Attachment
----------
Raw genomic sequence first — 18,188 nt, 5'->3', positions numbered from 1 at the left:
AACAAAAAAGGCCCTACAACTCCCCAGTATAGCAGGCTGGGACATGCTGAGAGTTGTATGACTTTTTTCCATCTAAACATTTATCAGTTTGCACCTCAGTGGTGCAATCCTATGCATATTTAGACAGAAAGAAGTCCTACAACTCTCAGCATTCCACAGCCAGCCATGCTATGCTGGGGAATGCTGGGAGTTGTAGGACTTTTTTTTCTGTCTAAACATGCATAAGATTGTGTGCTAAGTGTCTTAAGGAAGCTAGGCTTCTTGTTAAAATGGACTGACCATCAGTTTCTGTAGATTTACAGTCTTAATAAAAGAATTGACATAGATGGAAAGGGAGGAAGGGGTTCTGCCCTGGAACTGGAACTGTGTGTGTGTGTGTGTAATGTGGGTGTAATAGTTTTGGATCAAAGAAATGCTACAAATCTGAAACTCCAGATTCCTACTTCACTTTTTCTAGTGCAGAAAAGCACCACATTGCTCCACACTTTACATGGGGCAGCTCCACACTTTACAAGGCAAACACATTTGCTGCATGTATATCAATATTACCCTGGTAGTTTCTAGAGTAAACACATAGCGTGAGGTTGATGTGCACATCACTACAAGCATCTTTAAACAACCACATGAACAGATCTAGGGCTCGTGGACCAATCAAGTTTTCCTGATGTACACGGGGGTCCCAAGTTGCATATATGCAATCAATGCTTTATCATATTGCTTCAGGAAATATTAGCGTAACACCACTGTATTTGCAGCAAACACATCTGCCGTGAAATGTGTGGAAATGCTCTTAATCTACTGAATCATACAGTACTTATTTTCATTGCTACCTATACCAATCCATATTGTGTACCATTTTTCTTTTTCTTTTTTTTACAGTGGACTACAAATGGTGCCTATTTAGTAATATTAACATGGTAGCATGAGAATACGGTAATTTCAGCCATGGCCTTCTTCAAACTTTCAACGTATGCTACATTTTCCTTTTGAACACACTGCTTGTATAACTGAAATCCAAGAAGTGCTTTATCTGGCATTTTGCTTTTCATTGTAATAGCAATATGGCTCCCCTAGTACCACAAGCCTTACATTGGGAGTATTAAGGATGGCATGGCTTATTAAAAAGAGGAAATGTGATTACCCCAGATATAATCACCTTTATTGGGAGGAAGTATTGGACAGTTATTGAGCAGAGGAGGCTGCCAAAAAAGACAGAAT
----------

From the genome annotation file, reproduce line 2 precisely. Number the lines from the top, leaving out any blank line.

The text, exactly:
AACAAAAAAGGCCCTACAACTCCCCAGTATAGCAGGCTGGGACATGCTGAGAGTTGTATGACTTTTTTCCATCTAAACATTTATCAGTTTGCACCTCAGTGGTGCAATCCTATGCATATTTAGACAGAAAGAAGTCCTACAACTCTCAGCATTCCACAGCCAGCCATGCTATGCTGGGGAATGCTGGGAGTTGTAGGACTTTTTTTTCTGTCTAAACATGCATAAGATTGTGTGCTAAGTGTCTTAAGGAAGCTAGGCTTCTTGTTAAAATGGACTGACCATCAGTTTCTGTAGATTTACAGTCTTAATAAAAGAATTGACATAGATGGAAAGGGAGGAAGGGGTTCTGCCCTGGAACTGGAACTGTGTGTGTGTGTGTGTAATGTGGGTGTAATAGTTTTGGATCAAAGAAATGCTACAAATCTGAAACTCCAGATTCCTACTTCACTTTTTCTAGTGCAGAAAAGCACCACATTGCTCCACACTTTACATGGGGCAGCTCCACACTTTACAAGGCAAACACATTTGCTGCATGTATATCAATATTACCCTGGTAGTTTCTAGAGTAAACACATAGCGTGAGGTTGATGTGCACATCACTACAAGCATCTTTAAACAACCACATGAACAGATCTAGGGCTCGTGGACCAATCAAGTTTTCCTGATGTACACGGGGGTCCCAAGTTGCATATATGCAATCAATGCTTTATCATATTGCTTCAGGAAATATTAGCGTAACACCACTGTATTTGCAGCAAACACATCTGCCGTGAAATGTGTGGAAATGCTCTTAATCTACTGAATCATACAGTACTTATTTTCATTGCTACCTATACCAATCCATATTGTGTACCATTTTTCTTTTTCTTTTTTTTACAGTGGACTACAAATGGTGCCTATTTAGTAATATTAACATGGTAGCATGAGAATACGGTAATTTCAGCCATGGCCTTCTTCAAACTTTCAACGTATGCTACATTTTCCTTTTGAACACACTGCTTGTATAACTGAAATCCAAGAAGTGCTTTATCTGGCATTTTGCTTTTCATTGTAATAGCAATATGGCTCCCCTAGTACCACAAGCCTTACATTGGGAGTATTAAGGATGGCATGGCTTATTAAAAAGAGGAAATGTGATTACCCCAGATATAATCACCTTTATTGGGAGGAAGTATTGGACAGTTATTGAGCAGAGGAGGCTGCCAAAAAAGACAGAAT